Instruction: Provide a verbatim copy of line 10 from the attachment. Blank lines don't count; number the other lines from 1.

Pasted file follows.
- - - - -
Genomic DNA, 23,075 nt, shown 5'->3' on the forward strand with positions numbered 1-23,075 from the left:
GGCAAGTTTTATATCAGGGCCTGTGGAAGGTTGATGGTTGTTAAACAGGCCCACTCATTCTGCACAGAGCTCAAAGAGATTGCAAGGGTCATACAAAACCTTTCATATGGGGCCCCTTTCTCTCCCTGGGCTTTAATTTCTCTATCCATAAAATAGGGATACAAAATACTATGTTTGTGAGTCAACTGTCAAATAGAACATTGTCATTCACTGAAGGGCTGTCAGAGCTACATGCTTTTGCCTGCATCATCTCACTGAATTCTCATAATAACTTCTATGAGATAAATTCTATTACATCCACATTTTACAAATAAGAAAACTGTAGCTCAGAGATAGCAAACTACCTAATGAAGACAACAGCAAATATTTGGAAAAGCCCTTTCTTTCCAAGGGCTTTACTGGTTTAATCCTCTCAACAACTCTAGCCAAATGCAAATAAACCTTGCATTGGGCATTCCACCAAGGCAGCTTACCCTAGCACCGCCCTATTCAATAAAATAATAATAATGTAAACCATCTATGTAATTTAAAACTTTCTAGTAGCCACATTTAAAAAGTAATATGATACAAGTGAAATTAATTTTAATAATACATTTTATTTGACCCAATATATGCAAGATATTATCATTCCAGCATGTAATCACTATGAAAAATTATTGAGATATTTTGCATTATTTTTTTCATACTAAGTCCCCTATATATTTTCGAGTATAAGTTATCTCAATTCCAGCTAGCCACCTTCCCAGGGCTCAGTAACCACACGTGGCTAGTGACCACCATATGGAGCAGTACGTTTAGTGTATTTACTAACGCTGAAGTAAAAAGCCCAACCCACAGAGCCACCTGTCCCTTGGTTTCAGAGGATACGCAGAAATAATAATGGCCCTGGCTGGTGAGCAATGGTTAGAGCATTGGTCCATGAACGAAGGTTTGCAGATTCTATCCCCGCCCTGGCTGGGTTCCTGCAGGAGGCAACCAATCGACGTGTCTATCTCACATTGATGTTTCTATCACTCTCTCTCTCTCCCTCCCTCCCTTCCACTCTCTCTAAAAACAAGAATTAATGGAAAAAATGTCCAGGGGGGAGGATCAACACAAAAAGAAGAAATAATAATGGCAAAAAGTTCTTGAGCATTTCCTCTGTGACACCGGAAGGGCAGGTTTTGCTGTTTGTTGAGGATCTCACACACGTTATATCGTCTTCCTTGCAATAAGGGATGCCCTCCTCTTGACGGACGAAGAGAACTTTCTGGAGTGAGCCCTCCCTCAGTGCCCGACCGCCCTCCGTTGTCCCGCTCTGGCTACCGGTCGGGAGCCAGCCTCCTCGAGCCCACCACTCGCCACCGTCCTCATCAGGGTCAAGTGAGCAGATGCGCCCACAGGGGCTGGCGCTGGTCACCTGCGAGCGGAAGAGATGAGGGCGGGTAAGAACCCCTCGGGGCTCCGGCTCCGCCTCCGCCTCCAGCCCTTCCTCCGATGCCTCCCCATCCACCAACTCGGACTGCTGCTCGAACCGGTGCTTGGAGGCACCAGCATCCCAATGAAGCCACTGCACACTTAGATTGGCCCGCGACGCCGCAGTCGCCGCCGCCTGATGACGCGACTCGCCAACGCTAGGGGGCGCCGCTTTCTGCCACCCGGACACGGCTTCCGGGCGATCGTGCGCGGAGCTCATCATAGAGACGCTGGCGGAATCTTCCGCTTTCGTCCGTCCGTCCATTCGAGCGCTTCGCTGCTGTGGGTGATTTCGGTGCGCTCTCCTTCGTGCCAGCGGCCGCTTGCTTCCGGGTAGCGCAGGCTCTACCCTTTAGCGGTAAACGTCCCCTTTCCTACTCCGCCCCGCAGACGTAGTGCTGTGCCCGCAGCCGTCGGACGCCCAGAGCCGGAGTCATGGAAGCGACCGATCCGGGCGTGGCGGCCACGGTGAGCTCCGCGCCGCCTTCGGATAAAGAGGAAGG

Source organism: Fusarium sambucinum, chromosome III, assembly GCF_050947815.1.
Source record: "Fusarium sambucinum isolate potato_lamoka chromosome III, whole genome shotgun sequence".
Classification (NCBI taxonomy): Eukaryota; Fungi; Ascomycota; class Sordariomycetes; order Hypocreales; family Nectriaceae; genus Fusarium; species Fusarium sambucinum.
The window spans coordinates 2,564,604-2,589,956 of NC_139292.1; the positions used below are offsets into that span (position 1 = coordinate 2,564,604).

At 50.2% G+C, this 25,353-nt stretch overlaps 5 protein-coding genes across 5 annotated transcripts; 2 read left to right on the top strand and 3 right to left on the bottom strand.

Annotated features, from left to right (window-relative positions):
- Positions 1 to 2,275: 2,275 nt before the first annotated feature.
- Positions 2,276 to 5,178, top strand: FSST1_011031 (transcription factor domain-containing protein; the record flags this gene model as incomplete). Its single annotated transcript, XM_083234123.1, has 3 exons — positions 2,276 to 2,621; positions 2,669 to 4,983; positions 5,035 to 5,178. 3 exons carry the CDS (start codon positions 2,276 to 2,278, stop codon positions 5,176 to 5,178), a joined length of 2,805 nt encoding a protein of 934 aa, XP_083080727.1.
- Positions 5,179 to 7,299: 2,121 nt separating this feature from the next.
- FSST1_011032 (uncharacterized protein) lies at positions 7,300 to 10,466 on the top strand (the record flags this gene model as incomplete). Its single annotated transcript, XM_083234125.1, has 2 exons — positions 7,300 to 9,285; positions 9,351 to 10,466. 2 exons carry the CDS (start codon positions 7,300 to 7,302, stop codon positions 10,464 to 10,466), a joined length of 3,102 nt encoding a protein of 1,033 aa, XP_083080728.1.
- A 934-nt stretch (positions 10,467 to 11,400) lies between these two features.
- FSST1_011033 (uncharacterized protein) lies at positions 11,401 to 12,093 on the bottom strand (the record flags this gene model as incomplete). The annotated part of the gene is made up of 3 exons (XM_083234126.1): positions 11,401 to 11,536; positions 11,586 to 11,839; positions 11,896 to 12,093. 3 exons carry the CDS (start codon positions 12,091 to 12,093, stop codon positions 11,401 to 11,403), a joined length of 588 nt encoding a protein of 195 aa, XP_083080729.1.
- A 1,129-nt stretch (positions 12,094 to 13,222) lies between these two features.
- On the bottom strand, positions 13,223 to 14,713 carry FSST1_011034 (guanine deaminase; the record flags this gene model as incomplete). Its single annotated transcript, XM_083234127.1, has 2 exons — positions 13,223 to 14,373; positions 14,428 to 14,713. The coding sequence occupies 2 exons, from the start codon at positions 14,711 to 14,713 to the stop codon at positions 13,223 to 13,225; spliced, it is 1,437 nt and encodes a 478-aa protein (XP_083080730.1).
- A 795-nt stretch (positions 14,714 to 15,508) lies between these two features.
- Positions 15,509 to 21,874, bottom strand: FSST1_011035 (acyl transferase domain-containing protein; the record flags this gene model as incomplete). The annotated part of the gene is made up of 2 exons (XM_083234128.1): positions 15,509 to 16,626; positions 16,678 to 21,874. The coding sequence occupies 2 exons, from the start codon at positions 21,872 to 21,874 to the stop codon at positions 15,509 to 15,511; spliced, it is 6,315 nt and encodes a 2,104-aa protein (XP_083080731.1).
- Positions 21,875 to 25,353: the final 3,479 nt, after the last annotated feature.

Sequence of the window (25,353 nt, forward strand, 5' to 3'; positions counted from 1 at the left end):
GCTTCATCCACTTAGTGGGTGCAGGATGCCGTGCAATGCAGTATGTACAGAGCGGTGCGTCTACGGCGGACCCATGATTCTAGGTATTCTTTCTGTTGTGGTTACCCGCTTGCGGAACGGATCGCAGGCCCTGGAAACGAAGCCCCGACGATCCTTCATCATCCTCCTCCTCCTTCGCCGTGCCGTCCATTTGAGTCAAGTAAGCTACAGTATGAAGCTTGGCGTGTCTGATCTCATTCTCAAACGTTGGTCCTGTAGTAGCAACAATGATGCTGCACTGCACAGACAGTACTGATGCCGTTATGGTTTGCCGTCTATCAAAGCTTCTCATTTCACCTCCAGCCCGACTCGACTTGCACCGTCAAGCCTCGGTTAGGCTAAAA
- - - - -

- Positions 2,276 to 5,178, top strand: FSST1_011031 (transcription factor domain-containing protein; the record flags this gene model as incomplete). Its single annotated transcript, XM_083234123.1, has 3 exons — positions 2,276 to 2,621; positions 2,669 to 4,983; positions 5,035 to 5,178. 3 exons carry the CDS (start codon positions 2,276 to 2,278, stop codon positions 5,176 to 5,178), a joined length of 2,805 nt encoding a protein of 934 aa, XP_083080727.1.